For our last day in Malmö we had managed to schedule an appointment with the very busy ladies Jane Nilsson (Culture and Business Developer) and Camilla Rydahl (Responsible for relations with R & D, and the academic sector) from the Region Skåne in their new building in the Western harbour district of Malmö.
The challenges of intercultural communication: new missions – new names
Inside the Region Skåne-huset
Creative Capital Conference!
The region’s engagement with culture and creative industries goes back to an initiative by the federal government that focused on the establishment of cooperations between the culture and business department. By then, some municipalities like Malmö had already developed programs to promote culture and creative industries.
Today, the region promotes six pilot projects, amongst others in the municipalities of Helsingborg (the Incubator THINK) and Lund (“Creative Plot”). Moreover, the region is going to publish a creative industries strategy on Dec 8, 2012. It will build upon suggestions for strategy development for this sector by the European Union.
Regional and Crossborder Cooperation
The region of Skåne is member of Generator Sverige, a non-profit association devoted to developing and promoting the cultural and creative industries in Sweden. At this level, the region Skåne cooperates with the other Swedish regions in the field of CCI. In general, being part of the larger Öresund region is seen as a central aspect of the region’s future development.
Skåne seeks to become the most innovative region in Europe in 2020. The region has published several strategies describing the way to achieve this goal. A central aspect of this strategy is to turn away from cluster policy towards the development of open innovation arenas, serving as a meeting place for players from different backgrounds with different types of knowledge as described in the strategy “Developing new innovative areas and creative environments”.
Our fourth day was loaded with three interviews, the first starting at 9 a.m. forcing us to get up early. With eyes still half-closed but with alert minds and our notebooks – both anaolgue and digital – packed with questions, we set out for meeting Robert Karlsson project manager of Kulturkraft Syd, a project that offers competence development to professionals and organizations within the area of performing arts, music, film, television, radio and interactive media. The program was launched in 2010 in Malmö and is half financed by the Swedish government (ministry of labour) and half by the European Social Fund. Its efforts are aimed at all professionals and organizations within the named branches, no matter if they have a permanent employment at one of the institutions, work for a company or as freelance artists.More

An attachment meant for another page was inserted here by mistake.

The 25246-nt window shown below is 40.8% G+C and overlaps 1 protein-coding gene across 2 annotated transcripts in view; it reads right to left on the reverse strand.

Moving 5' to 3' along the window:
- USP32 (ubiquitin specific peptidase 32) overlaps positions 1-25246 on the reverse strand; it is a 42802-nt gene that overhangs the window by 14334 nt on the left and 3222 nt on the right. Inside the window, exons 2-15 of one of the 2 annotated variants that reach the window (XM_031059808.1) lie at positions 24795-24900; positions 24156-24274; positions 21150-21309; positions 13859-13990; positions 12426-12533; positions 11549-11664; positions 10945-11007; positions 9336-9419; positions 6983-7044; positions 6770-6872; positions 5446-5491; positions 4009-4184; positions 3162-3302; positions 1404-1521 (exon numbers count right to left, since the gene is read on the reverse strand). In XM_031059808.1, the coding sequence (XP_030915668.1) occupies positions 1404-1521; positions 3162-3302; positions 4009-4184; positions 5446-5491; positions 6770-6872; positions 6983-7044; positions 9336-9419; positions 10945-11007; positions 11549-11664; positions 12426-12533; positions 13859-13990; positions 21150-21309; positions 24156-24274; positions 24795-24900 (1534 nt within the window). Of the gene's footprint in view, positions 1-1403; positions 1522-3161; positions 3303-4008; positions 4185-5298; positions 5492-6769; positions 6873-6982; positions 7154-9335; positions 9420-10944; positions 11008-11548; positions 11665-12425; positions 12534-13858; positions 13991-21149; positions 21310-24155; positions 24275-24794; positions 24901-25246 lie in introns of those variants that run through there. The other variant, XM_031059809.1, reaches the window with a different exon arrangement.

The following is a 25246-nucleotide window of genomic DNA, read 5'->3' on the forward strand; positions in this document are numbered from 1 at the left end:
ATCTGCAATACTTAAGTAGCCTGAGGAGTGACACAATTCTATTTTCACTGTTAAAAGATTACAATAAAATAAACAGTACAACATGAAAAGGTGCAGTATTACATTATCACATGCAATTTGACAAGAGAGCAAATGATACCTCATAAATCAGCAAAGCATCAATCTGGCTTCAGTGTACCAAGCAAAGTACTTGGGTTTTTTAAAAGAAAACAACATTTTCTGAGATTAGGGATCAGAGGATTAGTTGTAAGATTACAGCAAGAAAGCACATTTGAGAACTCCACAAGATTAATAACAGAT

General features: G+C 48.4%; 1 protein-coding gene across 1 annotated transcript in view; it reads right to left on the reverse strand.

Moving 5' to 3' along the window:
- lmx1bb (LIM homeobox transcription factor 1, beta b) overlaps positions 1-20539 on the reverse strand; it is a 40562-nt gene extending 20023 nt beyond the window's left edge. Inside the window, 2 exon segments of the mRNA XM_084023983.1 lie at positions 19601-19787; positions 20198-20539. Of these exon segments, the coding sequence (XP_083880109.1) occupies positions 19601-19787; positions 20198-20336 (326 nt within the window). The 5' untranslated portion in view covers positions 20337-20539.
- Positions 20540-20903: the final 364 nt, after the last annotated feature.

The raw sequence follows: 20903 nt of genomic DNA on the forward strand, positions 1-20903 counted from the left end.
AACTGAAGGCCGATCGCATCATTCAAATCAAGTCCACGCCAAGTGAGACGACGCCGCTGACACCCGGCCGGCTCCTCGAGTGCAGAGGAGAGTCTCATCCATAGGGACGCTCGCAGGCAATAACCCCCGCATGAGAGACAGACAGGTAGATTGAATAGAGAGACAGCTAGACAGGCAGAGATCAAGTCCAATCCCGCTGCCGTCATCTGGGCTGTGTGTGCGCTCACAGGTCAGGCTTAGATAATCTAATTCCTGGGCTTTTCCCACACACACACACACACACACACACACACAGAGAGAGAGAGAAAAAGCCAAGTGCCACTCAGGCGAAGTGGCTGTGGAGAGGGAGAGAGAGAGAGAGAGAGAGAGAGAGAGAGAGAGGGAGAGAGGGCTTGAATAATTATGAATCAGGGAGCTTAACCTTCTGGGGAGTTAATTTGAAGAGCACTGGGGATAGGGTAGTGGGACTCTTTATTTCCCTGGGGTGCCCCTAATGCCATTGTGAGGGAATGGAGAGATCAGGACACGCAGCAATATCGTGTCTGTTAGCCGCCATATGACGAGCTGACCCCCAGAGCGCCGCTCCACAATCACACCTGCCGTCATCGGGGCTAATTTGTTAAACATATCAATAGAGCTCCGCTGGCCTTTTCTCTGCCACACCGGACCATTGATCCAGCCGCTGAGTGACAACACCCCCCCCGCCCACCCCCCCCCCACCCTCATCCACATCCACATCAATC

After our one-day extra-curricular breakout to Copenhagen, we were back in our homebase Malmö, where we started the day with a late second breakfast in a sweet little coffee shop just around the corner from our hotel, where the smell of cinammon and freshly grinded coffee made us feel like in coffee shop heaven. Here we met with Annette Brejner from the Financing Forum for Kids Content. More
After arriving in Malmö, we had some time to acclimate ourselves as our first scheduled meeting had to be postponed due to the typical November flue wave. Fresh and well-prepared we then later set off to the already familiar Western harbour district to meet with Louise Månsson, project manager of Soft Landing Sweden, a business relocation support concept that is already established in the UK (London), USA, Mexico and Korea but is, up to today, the only one-stop-agency of its kind in Sweden. Its target group are (mostly) international and national media companies companies with an interest in Skåne as their business location. It started in 2011 out of the realization that the existing support system for such businesses was not sufficient, suceeding at attracting companies and creating and interest but not helping with the day-to-day business challenges in a foreign market environment … More